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Óláfr hvítaskáld Þórðarson (Ólhv)

13th century; volume 2; ed. Lauren Goetting;

2. Hrynhenda (Hryn) - 12

prose works

Óláfr hvítaskáld ‘White Skald’ Þórðarson (Ólhv) was an accomplished Icel. scholar and a prolific poet. Details of his life are documented in Sturlunga saga (Stu), Hákonar saga Hákonarsonar (Hák), and Knýtlinga saga (Knýtl). He was born c. 1210-12 at Staður on Snæfellsness, Iceland, as the eldest son of Þórðr Sturluson and his concubine Þóra. He was the nephew of Snorri Sturluson (SnSt; d. 1241), with whom he spent long periods of time as a young man, and the older brother of Sturla Þórðarson (Sturl; d. 1284). In 1237 he left Iceland with Snorri to embark upon a career as a professional poet at the courts of Scandinavia. According to Skáldatal (SnE 1848-87, III, 256-8, 260, 378-84) Óláfr composed poetry in honour of a large number of kings and noblemen, including the following: (in Norway) Jarl Skúli Bárðarson (d. 1240), King Hákon Hákonarson (d. 1263) and his son Hákon ungi ‘the Young’ Hákonarson (d. 1257), Jarl Knútr Hákonarson (d. 1261); (in Sweden) King Eiríkr Eiríkson (d. 1250); (in Denmark) King Valdimarr Valdimarsson (d. 1241). Because of Óláfr’s close association with Valdimarr, from whom he hafði ... margar ágætligar frásagnir ‘got ... many excellent narratives’ (ÍF 35, 315), he is thought by some to have written Knýtl, which recounts the history of Dan. rulers (see LH 1894-1901, II, 275, 784-5). Around 1242 Óláfr returned to Iceland and founded a school at Stafaholt in Borgarfjörður, where he wrote the Third Grammatical Treatise (TGT) and devoted himself to teaching and writing until his death in 1259. In addition to these pursuits, he was ordained subdeacon at some point after his return to Iceland and also served as lawspeaker 1248-50.

Most of Óláfr’s extant poetry consists of encomia to King Hákon Hákonarson and is inserted throughout the prose in Hák. This includes part of Hrynhenda (Ólhv Hryn), one st. from a Poem about Hákon (Ólhv Hák), and two lvv. (Ólhv Lv). One lv. traditionally assigned to him, has been reassigned in the present edn to Óláfr svartaskáld Leggsson (Ólsv Love 3III). Aside from the aforementioned, the remainder of Óláfr’s known poetic works includes two sts from ÁrónsdrápaDrápa about Árón’ (Ólhv ÁrdrIV), composed about his friend Árón Hjǫrleifsson, and two sts from ThómasdrápaDrápa about Thomas (ꜳ Becket)’ (Ólhv ThómdrIII), recorded in the Fourth Grammatical Treatise (FoGT). Finally, nine fragments of sts from TGT (Ólhv FragIII), treated as anonymous in previous eds, are attributed to Óláfr in this edn.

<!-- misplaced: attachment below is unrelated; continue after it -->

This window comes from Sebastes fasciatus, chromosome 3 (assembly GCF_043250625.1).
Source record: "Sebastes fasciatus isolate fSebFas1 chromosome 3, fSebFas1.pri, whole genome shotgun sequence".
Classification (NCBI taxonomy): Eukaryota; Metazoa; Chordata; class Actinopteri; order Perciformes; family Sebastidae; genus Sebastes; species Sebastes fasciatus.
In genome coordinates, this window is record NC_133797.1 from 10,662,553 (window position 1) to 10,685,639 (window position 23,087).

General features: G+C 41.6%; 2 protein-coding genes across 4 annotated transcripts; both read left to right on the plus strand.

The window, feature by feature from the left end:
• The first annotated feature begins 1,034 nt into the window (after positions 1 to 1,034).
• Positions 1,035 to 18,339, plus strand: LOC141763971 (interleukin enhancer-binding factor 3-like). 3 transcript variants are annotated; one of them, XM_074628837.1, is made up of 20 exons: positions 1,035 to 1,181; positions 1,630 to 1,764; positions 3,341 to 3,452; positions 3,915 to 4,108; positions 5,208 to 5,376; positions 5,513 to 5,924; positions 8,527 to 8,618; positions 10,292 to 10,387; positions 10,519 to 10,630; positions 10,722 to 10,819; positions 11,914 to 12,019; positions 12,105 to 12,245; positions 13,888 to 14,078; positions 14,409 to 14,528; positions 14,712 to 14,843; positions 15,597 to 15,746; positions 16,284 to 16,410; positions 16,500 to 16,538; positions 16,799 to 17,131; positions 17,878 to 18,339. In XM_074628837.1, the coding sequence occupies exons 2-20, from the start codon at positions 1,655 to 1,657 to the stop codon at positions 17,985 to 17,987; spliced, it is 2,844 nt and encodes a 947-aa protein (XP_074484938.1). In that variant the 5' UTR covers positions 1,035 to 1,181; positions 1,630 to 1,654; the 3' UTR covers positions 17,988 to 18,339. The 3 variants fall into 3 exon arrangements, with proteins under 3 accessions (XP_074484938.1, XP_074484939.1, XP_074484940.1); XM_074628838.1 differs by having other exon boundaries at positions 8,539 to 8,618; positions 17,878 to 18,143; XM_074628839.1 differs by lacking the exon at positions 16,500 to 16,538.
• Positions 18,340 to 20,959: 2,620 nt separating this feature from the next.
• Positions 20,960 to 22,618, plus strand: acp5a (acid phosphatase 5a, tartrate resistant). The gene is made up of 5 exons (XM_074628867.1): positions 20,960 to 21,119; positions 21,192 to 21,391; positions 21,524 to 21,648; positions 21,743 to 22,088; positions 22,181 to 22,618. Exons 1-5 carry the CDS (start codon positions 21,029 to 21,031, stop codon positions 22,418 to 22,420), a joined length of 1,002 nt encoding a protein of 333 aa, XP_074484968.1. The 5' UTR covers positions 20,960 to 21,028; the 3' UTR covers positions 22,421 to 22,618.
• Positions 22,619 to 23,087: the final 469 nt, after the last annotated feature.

Hrynhenda (‘Falling, flowing metre’) — Ólhv HrynII

Lauren Goetting 2009, ‘(Introduction to) Óláfr hvítaskáld Þórðarson, Hrynhenda’ in Kari Ellen Gade (ed.), Poetry from the Kings’ Sagas 2: From c. 1035 to c. 1300. Skaldic Poetry of the Scandinavian Middle Ages 2. Turnhout: Brepols, pp. 658-70.

stanzas:  1   2   3   4   5   6   7   8   9   10   11   12 

Skj: Óláfr Þórðarson hvítaskáld: 2. Et hrynhent digt, 1240 (AII, 93-7, BII, 105-8)

SkP info: II, 663-4

old edition introduction edition manuscripts transcriptions concordance search files

6 — Ólhv Hryn 6II

edition interactive full text transcriptions old edition references concordance

 

Cite as: Lauren Goetting (ed.) 2009, ‘Óláfr hvítaskáld Þórðarson, Hrynhenda 6’ in Kari Ellen Gade (ed.), Poetry from the Kings’ Sagas 2: From c. 1035 to c. 1300. Skaldic Poetry of the Scandinavian Middle Ages 2. Turnhout: Brepols, pp. 663-4.

Fláræði kom framm of síðir;
friðbann hóf þá ǫfund manna;
eigi má við ørlǫg bægjask
jǫfra sveit, þótt ráðug heiti.
Stórr vas harmr, þars stríddu harrar
stála hregg, þvít æ mun beggja
rausnarkapp ok ríki uppi,
ramri þjóð, meðan jǫrð heldr flóði.

Fláræði kom framm of síðir; ǫfund manna hóf þá friðbann; eigi má sveit jǫfra bægjask við ørlǫg, þótt heiti ráðug. Vas stórr harmr ramri þjóð, þars harrar stríddu {hregg stála}, þvít æ mun rausnarkapp ok ríki beggja uppi, meðan jǫrð heldr flóði.

Treachery emerged at last; the malice of men then led to a peace-ban; a host of princes cannot contend against fate, though it is called wise. It was a great sorrow to the mighty people when the lords fought {a storm of weapons} [BATTLE], because the eagerness for glory and the power of both will always be remembered, as long as the earth adheres to the sea.

texts: Flat 856, Hák 33

editions: Skj Óláfr Þórðarson hvítaskáld: 2. Et hrynhent digt 6 (AII, 94-5; BII, 106); Skald II, 56; 104, E 1916, 578, F 1871, 495, Hák 1910-86, 508, Hák 1977-82, 104, Flat 1860-8, III, 125.

sources

AM 47 fol (E) 169r, 25 - 169r, 28 (Hák)  transcr.  image  
AM 45 fol (F) 106vb, 25 - 106vb, 29 (Hák)  transcr.  image  image  image  image  
AM 42 folx (42x) 149v, 5 - 149v, 12 (Hák)  transcr.  image  
AM 81 a fol (81a) 101ra, 39 - 101rb, 5 (Hák)  transcr.  image  
Holm perg 8 fol (8) 47v, 22 - 47v, 25 (Hák)  transcr.  image  
GKS 1005 fol (Flat) 176ra, 61 - 176rb, 2 (Hák)  transcr.  image  image  image  
AM 761 b 4°x (761bx) 259v, 13 - 259v, 20  image  
Runic data from Samnordisk runtextdatabas, Uppsala universitet, unless otherwise stated